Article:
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Nutrition Information:Yield: 6 Serving Size: 1
Amount Per Serving: Calories: 349Total Fat: 8gSaturated Fat: 2gTrans Fat: 0gUnsaturated Fat: 5gCholesterol: 111mgSodium: 329mgCarbohydrates: 53gFiber: 8gSugar: 11gProtein: 18g
* Please note that all nutrition information are just estimates. Values will vary among brands, so we encourage you to calculate these on your own for the most accurate results.
- Let’s suppose you couldn’t find Nigerian stock or make it at home. You can still cook this delicious fried rice using Jamaican, or West Indian stock. Though not as flavorful as homemade chicken broth, you can use pre-made chicken broth.
- If you don’t have a cow liver, you can always replace it with a protein of your choice. Shrimp is a popular alternative that pairs nicely with Nigerian fried rice. Also, you can go the vegetarian route by omitting shrimp or liver altogether.
- The vegetables in the traditional recipe include carrot, green beans, red/green pepper, onion, and peas. But, feel free to add or subtract any vegetable you like.
The Type of Rice
For this recipe, the best type of rice is long-grained parboiled rice. With this type of rice, the grains are precooked inside the husk before processing. Parboiled rice is less sticky compared to classic white rice, so it is much handier for our recipe.
Besides, it contains a lot more nutritional value than white rice because it doesn’t undergo the refining step that takes away most of the fiber and mineral content. I’ve also had great results with jasmine rice.
Tips For Cooking Nigerian Fried Rice
First and foremost, you should always wash the rice before cooking. This will help you get rid of the excess starch that often causes the grains to stick to each other.
The best result from fried rice depends on the mixing step of the cooked rice and the other vegetables. Instead of adding the rice right away, you should wait for the cooked rice to cool down and for the steam to evaporate. Otherwise, you run the risk of ending up with moist rice.
For the vegetables, overcooking will mushy, and that is not the Nigerian way! You should stop as soon as your carrots develop color and wilt down so that the veggies can remain crunchy.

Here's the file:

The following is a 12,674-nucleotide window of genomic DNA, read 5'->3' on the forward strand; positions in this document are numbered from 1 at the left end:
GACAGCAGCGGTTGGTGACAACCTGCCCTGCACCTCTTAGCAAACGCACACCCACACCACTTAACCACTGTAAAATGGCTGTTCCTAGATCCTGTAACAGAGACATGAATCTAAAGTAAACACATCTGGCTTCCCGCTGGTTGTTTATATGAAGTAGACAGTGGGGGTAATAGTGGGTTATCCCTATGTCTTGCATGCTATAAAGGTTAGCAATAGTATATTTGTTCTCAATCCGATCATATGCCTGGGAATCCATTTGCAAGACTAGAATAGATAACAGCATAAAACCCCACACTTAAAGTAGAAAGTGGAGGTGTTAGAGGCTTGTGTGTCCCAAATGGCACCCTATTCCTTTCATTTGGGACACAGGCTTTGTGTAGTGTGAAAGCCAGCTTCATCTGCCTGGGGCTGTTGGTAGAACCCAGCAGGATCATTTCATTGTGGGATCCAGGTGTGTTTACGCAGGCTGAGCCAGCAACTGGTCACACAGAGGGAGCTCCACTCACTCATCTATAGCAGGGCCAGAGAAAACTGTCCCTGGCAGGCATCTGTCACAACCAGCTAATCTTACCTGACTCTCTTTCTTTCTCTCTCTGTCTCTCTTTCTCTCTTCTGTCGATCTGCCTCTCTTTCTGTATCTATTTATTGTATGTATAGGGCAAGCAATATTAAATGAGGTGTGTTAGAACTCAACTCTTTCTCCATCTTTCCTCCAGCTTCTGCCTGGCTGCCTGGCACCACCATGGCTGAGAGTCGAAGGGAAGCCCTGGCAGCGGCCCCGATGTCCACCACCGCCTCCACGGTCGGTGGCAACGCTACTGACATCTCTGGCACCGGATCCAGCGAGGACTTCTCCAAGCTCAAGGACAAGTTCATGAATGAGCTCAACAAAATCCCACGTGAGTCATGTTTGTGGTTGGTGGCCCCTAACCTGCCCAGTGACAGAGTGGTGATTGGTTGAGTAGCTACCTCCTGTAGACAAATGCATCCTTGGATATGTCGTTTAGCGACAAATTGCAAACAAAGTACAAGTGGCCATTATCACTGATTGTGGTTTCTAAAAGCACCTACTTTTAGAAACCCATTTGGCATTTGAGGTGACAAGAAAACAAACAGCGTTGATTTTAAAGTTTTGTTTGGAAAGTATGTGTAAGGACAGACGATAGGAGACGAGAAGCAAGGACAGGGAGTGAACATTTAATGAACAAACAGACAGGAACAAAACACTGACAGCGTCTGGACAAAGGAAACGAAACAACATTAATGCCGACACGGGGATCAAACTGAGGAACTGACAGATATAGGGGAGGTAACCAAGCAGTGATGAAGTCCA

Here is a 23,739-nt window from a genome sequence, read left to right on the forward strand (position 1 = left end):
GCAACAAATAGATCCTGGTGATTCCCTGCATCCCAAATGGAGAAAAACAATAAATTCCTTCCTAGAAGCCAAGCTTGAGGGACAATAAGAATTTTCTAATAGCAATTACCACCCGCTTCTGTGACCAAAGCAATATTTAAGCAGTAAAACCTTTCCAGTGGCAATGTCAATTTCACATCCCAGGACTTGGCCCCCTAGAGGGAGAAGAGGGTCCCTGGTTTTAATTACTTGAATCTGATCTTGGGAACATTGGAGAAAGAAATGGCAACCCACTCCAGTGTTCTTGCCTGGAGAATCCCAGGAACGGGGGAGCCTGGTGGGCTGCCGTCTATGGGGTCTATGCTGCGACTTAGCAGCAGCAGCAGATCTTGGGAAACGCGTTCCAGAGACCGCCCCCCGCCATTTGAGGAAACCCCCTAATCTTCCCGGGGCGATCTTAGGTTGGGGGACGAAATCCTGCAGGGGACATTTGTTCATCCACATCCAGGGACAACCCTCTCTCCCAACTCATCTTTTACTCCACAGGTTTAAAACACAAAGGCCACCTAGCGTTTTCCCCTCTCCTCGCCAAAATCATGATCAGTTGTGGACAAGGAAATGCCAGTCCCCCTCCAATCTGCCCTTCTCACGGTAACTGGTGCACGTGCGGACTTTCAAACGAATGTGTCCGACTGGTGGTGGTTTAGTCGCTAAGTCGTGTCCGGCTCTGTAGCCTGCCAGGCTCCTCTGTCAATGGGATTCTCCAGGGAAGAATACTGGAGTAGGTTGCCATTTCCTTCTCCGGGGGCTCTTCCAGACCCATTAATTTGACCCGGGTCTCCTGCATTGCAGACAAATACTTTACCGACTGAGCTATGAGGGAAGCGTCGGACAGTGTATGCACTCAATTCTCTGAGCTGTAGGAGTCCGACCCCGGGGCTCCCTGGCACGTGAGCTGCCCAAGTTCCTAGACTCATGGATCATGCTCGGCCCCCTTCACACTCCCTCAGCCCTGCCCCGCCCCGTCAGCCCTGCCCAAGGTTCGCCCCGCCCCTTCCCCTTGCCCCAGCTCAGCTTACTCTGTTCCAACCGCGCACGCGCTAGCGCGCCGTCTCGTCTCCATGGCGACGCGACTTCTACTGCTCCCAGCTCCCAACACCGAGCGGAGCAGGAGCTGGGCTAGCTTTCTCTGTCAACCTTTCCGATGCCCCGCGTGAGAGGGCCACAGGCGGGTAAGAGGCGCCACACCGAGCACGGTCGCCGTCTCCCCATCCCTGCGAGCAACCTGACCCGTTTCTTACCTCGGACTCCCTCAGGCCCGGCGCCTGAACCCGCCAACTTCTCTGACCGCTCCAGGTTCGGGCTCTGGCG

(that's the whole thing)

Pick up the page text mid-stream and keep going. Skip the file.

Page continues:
Nigerian fried rice is one of those notorious meals that start to go bad quickly due in part to the mix of vegetables.
As a general rule of thumb, wait for the rice to completely cool down before putting a lid on it. If covered before completely cool, the moisture from the hot rice will condense on the lid and fall back into the rice making it sticky.
It is best to consume your Nigerian fried rice on the same day of cooking, but you can still preserve the leftovers in the freezer. After the rice has cooled down in half an hour or so, put the leftovers in an airtight container and keep in the freezer for up to one week. The rice will preserve longer but the flavor not so much. Eat within a couple days of storing in the fridge.
Frequently Asked Questions About Nigerian Fried Rice
What makes Nigerian fried rice yellow?
The yellow color of Nigerian fried rice comes mainly from the curry powder, chicken stock, and seasoning cubes absorbed by the rice. Some people add yellow/light green food coloring to their fried rice.
Is Nigerian fried rice healthy?
The parboiled rice used in this recipe is more nutritious than white rice. It is especially beneficial for maintaining our gut health. It’s healthier than pasta but not so much compared to salads.
Fried rice can look like an insignificant and non-nutritious meal, but Eastern and African interpretations might surprise you.
With this simple and flavorful Nigerian fried rice recipe, you can leave a perfect first impression on your guests and their taste buds.
If you have tried this recipe, let us know how it went in the comments down below.
Liked our Nigerian fried rice recipe? There’s more! For more African food ideas, check out our complete List of Nigerian food you should absolutely try. Here are a few suggestions for you: